The Massachusetts Port Authority’s proposal to ban Uber and Lyft from the front of terminals at Logan International Airport is aimed at cutting down on congestion both at the airport and the busy roads around it — a worthwhile reason to mildly inconvenience passengers, officials say.
The same rules, however, would not apply to the taxi industry, whose beleaguered drivers see it as an opportunity to regain some of the business they lost to their upstart competitors.
“It’s going to be beneficial to us,” Isoni Isoni, a 25-year taxi driver, said recently as he waited for his next fare.
With taxis having direct access to terminals while Uber and Lyft would be forced to use the central parking garage, business “might improve a little bit,” Isoni added. “Most taxi drivers agree.”
Uber has protested Massport’s plan to consolidate all ride-hail pickups and drop-offs at a central location and raise the fees on trips to and from the airport. Uber has asserted that it should play by the same rules as cabs — an ironic argument, perhaps, from a company that long claimed it shouldn’t be held to the same regulations as taxis.
In a statement, Uber said it supported “Massport’s goal of reducing congestion, but that means encouraging people to use mass transit or share rides — not just switch the kind of the car they’re taking.” Massport, for its part, has proposed lower fees on shared ride-hail trips and is planning to expand its Logan Express transit service while lowering fares.
Lyft, meanwhile, said taxis should be required to pay higher airport fees if they’re allowed curbside access.
In online forums, ride-hail drivers have openly questioned whether Massport is instituting the rules as a favor to the taxi industry, which has been decimated by ride-hailing both at the airport and on city streets.
Massport officials say they did not consult the taxi industry before drafting the new rules. Acting chief executive John Pranckevicius said Uber and Lyft require different rules than taxis simply because they operate at such different scales. Taxis are responsible for about 5 percent of trips at Logan, compared to about 30 percent for ride-hail services.
“Before Uber and Lyft a couple years ago were approved to [serve Logan], I don’t remember having this level of congestion in the tunnels and at the airport. From my perspective, they’re the cause of this problem,” Pranckevicius said. “I don’t buy this parity argument. Passengers take different modes to the airport. Our responsibility is to try and manage the airport.”
Massport spokeswoman Jennifer Mehigan added that Logan does not have enough space in the planned central parking area for both ride-hail and taxi cars.
Massport’s oversight board is expected to vote on the plan later in April.
Currently, taxis and ride-hail drivers operate similarly at Logan. After dropping off passengers at the terminal, drivers must go to a designated waiting lot until they are eventually dispatched for passenger pickups. For pickups, passengers generally head to open-air lots near the terminals for Uber and Lyft, while taxis are available at the curb.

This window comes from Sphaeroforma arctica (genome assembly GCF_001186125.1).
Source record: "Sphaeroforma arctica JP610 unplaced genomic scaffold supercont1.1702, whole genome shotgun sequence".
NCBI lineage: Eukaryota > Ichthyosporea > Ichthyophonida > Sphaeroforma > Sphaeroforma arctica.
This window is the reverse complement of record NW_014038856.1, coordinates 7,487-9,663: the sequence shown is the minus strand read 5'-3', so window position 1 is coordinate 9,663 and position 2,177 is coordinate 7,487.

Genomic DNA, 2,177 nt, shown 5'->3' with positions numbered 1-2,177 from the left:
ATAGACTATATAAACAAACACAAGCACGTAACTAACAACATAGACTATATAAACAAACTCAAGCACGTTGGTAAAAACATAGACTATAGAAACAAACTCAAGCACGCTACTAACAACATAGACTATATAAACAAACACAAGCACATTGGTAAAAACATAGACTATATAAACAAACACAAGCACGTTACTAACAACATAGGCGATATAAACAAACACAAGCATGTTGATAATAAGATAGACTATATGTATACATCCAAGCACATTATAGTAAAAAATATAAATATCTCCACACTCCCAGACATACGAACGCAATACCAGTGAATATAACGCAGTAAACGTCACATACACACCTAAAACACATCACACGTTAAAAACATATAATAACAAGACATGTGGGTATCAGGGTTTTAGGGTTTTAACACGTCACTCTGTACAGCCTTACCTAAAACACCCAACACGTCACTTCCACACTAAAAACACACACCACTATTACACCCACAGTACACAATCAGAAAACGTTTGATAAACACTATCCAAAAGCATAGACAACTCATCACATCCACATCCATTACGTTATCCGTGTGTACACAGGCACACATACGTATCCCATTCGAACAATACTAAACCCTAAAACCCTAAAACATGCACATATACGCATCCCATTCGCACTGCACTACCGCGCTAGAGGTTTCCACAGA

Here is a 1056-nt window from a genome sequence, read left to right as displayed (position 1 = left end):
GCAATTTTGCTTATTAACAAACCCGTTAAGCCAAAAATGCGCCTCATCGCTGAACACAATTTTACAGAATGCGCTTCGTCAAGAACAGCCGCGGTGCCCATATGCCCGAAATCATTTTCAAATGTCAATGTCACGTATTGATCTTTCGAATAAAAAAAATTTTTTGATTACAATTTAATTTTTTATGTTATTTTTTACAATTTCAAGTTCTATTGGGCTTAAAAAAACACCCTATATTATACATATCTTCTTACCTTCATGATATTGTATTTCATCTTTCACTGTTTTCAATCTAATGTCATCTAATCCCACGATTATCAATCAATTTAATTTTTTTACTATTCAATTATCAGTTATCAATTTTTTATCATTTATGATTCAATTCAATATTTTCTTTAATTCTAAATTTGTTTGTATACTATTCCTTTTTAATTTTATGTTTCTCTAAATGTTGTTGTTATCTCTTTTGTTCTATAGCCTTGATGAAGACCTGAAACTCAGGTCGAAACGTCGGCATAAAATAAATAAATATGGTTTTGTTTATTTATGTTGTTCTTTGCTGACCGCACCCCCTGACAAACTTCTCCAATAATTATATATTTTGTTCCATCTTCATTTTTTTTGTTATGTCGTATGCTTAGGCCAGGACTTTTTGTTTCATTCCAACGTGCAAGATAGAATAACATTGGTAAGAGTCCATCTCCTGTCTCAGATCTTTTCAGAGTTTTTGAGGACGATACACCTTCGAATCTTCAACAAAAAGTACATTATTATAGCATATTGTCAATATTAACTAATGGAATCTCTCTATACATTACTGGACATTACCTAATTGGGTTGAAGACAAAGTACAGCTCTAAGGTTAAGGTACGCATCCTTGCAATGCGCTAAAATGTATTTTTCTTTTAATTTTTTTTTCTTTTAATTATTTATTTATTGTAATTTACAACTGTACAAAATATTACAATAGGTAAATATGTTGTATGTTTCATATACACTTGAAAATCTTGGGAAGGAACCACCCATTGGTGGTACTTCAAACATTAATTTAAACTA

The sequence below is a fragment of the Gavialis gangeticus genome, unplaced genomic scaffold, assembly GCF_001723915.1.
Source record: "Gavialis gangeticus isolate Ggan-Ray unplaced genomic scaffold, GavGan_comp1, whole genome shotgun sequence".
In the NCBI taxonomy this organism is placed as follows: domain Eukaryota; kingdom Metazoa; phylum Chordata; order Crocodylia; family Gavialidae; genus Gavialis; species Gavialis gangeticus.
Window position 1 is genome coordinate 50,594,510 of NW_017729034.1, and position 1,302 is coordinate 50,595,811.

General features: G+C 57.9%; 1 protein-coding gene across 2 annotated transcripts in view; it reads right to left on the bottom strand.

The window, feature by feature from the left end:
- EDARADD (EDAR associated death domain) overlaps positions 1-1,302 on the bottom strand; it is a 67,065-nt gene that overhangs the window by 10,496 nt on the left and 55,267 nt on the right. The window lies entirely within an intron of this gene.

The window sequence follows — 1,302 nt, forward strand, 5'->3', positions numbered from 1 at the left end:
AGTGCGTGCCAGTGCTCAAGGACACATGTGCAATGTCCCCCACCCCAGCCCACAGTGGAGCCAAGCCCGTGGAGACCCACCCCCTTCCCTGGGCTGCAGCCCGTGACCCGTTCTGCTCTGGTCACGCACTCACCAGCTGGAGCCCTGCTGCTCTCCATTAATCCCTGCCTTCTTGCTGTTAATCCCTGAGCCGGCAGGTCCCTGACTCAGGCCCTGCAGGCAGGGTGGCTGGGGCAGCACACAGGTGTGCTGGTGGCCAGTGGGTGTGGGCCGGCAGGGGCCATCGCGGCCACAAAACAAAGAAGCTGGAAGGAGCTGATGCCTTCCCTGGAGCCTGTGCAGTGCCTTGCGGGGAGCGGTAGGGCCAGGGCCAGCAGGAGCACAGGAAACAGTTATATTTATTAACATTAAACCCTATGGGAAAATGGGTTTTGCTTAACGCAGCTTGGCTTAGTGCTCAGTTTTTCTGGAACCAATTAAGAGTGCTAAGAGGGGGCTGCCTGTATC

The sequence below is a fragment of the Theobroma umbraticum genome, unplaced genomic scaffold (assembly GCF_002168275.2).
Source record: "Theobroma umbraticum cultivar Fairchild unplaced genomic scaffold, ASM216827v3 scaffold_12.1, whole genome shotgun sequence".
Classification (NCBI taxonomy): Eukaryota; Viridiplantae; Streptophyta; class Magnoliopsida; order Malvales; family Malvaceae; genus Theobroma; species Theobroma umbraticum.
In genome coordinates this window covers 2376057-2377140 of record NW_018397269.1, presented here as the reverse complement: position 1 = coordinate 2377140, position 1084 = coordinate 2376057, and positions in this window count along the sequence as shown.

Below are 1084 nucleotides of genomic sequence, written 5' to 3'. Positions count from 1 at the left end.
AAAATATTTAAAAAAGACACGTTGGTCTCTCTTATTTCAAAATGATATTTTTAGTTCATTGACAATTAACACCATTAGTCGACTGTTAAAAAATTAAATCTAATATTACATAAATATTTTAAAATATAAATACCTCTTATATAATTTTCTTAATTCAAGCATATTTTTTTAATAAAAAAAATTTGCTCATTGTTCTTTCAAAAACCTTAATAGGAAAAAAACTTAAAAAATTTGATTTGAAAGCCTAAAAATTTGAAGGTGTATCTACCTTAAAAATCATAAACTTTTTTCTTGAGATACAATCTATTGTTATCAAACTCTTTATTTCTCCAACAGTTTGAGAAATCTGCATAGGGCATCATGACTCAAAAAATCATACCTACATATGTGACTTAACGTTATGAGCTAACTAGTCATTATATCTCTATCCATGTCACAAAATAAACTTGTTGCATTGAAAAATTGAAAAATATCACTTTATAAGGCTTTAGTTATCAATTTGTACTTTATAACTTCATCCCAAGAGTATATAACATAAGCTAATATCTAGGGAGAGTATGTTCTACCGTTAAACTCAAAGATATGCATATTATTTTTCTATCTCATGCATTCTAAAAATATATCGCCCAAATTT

Taxi drivers say they can spend an hour or more in the waiting lot before getting a fare, far longer than before Uber and Lyft entered Logan.
Massport says many Uber drivers leave the campus without a passenger and head downtown, where they believe they can score a quicker fare. The agency estimates that 5 million of 12 million ride-hail trips on its property in 2018 were without a passenger — contributing to a mammoth spike in traffic through the East Boston harbor tunnels.
The new pickup and drop-off area is meant to solve this problem by easily allowing drivers to quickly get a new fare right after dropping one off.
Massport does not track how many taxi drivers similarly leave the airport empty-handed, but industry representatives say the number is small.
“They killed our business in the city,” said Gary Lavitman, a taxi driver who formerly ran a dispatch service. “So we’re going to stay up here, because we might not get something in the city.”
Lavitman said that Uber and Lyft drivers may also benefit from the new rules by getting new fares more quickly.
Other taxi drivers are skeptical that Massport will even approve the plan.
While Mustapha Chakar called the Massport proposal “a blessing from God,” he doesn’t expect it to happen. In his seven years driving a cab, he’s grown accustomed to Uber and Lyft getting their way.
“We’re going to learn if Massport can make a decision for themselves, or if they make a decision from money,” Chakar said, referencing Uber and Lyft’s lobbying efforts.
Andrew Hebert, who once ran a taxi trade publication, said the government owes cabbies a favor after allowing Uber and Lyft to flourish for years, at first without any regulations and later with different rules than those faced by taxis.
He added that taxis allow riders who don’t have smartphones or only use cash to still get a ride.
“I understand that the so-called rideshare industry is there and it’s not going away. I just feel that the way the transition was done was not done in a fair or equitable manner,” Hebert said. “It’s incumbent on regulatory authorities to make sure people in the taxi industry can make a living.”